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TM 55-1915-200-SDC
Soundings must be taken carefully; they may be deceptive because of foamy oil or the rolling of
the ship. Furthermore, caution must be exercised in removing the plug or cap from the upper
end of a sounding tube. If the damaged compartment is open to the sea and outside water level
is above the top of the sounding tube, the upward rush of water or oil could prevent recapping
and result in flooding the higher compartment.
In preparing for a sounding, slowly back off the plug or cap. If a rush of air escapes around the threads while the
cap is still under control, tighten the cap immediately. No soundings are required to further determine that the lower
compartment is being flooded; but permitting more air to escape would permit more water to enter the damaged space.
A trickle of water appearing around the threads of the sounding plug indicates that the compartment below is
completely flooded. If either air or water is evident, resecure the cap and report the situation to the Damage Control
Officer indicating that the compartment has free surface water or solid flooding.
Investigation of structural damage by visual examination
presents many difficulties and dangers.
No watertight door, hatch, air fitting, oil fitting, cap, plug, scuttle, or manhole is to be opened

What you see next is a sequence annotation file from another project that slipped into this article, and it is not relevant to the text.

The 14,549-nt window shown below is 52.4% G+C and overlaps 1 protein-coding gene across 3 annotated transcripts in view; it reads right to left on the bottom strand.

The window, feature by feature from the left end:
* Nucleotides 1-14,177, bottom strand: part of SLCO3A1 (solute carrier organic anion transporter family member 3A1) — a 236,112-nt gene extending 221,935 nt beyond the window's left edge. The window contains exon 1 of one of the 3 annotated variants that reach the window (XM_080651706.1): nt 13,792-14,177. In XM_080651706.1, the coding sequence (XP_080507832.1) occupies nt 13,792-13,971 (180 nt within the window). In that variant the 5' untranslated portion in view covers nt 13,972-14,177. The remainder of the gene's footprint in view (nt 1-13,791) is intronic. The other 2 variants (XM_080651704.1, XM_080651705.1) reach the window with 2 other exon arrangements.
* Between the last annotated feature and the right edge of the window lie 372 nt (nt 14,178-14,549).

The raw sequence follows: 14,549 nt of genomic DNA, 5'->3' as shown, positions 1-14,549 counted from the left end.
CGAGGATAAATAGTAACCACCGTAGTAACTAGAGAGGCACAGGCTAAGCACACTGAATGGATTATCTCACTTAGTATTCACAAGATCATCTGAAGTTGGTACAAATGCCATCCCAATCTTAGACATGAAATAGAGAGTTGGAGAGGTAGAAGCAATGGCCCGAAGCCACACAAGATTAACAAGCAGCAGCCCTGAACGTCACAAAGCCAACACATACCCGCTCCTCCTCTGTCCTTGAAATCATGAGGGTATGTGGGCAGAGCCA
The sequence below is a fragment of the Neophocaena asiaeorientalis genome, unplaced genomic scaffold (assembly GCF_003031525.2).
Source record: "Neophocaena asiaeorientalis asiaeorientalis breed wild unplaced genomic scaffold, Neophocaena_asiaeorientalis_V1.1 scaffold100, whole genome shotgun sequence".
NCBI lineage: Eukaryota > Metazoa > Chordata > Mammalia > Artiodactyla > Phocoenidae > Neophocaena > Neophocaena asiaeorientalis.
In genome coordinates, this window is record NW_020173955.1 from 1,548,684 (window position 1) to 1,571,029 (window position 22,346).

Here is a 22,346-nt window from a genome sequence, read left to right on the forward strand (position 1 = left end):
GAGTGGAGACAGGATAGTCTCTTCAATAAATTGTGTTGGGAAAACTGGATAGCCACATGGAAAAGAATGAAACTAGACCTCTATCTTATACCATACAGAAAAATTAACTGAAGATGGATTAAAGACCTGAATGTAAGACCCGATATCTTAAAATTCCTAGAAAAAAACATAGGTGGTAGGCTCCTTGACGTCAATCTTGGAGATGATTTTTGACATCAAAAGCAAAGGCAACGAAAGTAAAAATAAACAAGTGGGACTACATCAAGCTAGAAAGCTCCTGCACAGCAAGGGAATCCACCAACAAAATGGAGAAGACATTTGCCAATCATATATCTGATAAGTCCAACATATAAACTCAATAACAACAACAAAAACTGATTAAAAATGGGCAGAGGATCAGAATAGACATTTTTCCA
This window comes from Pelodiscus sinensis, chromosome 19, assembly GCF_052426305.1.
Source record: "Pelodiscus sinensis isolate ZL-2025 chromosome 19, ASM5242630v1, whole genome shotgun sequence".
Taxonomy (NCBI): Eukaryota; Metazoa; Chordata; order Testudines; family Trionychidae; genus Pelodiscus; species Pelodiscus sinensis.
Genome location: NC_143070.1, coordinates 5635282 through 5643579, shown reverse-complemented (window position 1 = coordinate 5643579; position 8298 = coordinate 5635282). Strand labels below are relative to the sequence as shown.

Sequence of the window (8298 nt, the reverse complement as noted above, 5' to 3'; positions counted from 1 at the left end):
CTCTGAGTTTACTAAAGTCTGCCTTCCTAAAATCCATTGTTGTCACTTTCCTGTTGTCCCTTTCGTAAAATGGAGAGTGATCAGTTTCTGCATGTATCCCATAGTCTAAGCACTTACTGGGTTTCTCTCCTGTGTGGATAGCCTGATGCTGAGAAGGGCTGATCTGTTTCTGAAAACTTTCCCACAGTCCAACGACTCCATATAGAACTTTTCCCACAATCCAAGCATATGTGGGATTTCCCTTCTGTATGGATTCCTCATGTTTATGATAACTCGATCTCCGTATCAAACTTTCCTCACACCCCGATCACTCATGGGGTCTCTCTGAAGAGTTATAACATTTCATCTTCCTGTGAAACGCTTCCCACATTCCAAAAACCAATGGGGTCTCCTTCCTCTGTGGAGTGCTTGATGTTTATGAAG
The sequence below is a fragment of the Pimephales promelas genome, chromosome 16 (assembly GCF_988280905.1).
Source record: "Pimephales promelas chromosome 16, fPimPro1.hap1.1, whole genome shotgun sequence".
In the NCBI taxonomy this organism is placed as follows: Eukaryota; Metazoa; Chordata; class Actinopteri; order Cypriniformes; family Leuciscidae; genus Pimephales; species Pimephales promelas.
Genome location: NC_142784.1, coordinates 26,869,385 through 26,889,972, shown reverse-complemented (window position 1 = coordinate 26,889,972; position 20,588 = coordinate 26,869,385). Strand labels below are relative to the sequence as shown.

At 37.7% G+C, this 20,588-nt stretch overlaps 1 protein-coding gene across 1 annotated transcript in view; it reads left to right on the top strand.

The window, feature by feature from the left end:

until it is known definitely that the compartment on the other side is either completely dry, or so
little flooded that opening the closure will not permit flooding to spread. Failure to do so could
cause additional flooding. Injury to personnel may result.
To do a thorough damage control investigation, it might be necessary to open one or more watertight doors or
hatches. It is unwise to open any such closures below the waterline in the vicinity of damage unless this is preceded by a
thorough investigation by means of soundings, and only after permission is obtained from high authority whenever the
situation permits. One mistake and the ship may be lost.
Many compartments are not provided with sounding tubes. This is no bar to investigation, however. Tapping on
a bulkhead with a hammer will often disclose the presence of water on the other side; the exact height of the water may
be judged by variation in the tones produced when the bulkhead is struck at different levels. Repair party crew members
occasionally should tap various bulkheads for practice to train their ears to the sound of bulkheads around undamaged
areas. The tones will vary appreciably with the thickness of the plate.


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